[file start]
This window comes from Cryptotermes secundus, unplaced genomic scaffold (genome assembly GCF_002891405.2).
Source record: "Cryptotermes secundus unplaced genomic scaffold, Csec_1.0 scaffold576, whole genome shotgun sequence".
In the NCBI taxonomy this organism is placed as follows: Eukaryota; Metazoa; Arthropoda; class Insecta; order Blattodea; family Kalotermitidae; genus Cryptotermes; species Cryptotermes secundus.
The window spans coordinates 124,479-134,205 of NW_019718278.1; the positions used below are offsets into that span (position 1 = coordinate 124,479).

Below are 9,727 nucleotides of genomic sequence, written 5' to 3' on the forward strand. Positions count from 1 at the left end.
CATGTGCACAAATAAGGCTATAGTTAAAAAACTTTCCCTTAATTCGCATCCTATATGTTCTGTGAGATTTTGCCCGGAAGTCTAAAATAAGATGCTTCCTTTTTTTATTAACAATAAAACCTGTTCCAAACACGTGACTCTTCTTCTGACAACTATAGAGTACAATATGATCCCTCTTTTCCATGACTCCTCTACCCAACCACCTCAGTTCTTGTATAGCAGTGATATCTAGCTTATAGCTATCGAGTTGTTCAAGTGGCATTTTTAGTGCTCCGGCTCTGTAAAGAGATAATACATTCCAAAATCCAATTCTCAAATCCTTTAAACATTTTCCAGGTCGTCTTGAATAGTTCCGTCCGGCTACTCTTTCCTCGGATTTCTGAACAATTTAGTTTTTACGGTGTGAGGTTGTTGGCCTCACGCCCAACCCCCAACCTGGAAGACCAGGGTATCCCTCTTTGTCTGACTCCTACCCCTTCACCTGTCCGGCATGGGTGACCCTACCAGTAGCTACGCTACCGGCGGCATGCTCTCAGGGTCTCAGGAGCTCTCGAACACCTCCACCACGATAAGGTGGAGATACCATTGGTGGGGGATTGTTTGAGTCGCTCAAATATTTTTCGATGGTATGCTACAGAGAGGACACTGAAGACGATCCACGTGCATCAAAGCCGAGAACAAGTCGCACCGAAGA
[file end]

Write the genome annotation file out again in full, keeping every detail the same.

This window comes from Cryptotermes secundus, unplaced genomic scaffold (genome assembly GCF_002891405.2).
Source record: "Cryptotermes secundus unplaced genomic scaffold, Csec_1.0 scaffold576, whole genome shotgun sequence".
In the NCBI taxonomy this organism is placed as follows: Eukaryota; Metazoa; Arthropoda; class Insecta; order Blattodea; family Kalotermitidae; genus Cryptotermes; species Cryptotermes secundus.
The window spans coordinates 124,479-134,205 of NW_019718278.1; the positions used below are offsets into that span (position 1 = coordinate 124,479).

Below are 9,727 nucleotides of genomic sequence, written 5' to 3' on the forward strand. Positions count from 1 at the left end.
CATGTGCACAAATAAGGCTATAGTTAAAAAACTTTCCCTTAATTCGCATCCTATATGTTCTGTGAGATTTTGCCCGGAAGTCTAAAATAAGATGCTTCCTTTTTTTATTAACAATAAAACCTGTTCCAAACACGTGACTCTTCTTCTGACAACTATAGAGTACAATATGATCCCTCTTTTCCATGACTCCTCTACCCAACCACCTCAGTTCTTGTATAGCAGTGATATCTAGCTTATAGCTATCGAGTTGTTCAAGTGGCATTTTTAGTGCTCCGGCTCTGTAAAGAGATAATACATTCCAAAATCCAATTCTCAAATCCTTTAAACATTTTCCAGGTCGTCTTGAATAGTTCCGTCCGGCTACTCTTTCCTCGGATTTCTGAACAATTTAGTTTTTACGGTGTGAGGTTGTTGGCCTCACGCCCAACCCCCAACCTGGAAGACCAGGGTATCCCTCTTTGTCTGACTCCTACCCCTTCACCTGTCCGGCATGGGTGACCCTACCAGTAGCTACGCTACCGGCGGCATGCTCTCAGGGTCTCAGGAGCTCTCGAACACCTCCACCACGATAAGGTGGAGATACCATTGGTGGGGGATTGTTTGAGTCGCTCAAATATTTTTCGATGGTATGCTACAGAGAGGACACTGAAGACGATCCACGTGCATCAAAGCCGAGAACAAGTCGCACCGAAGA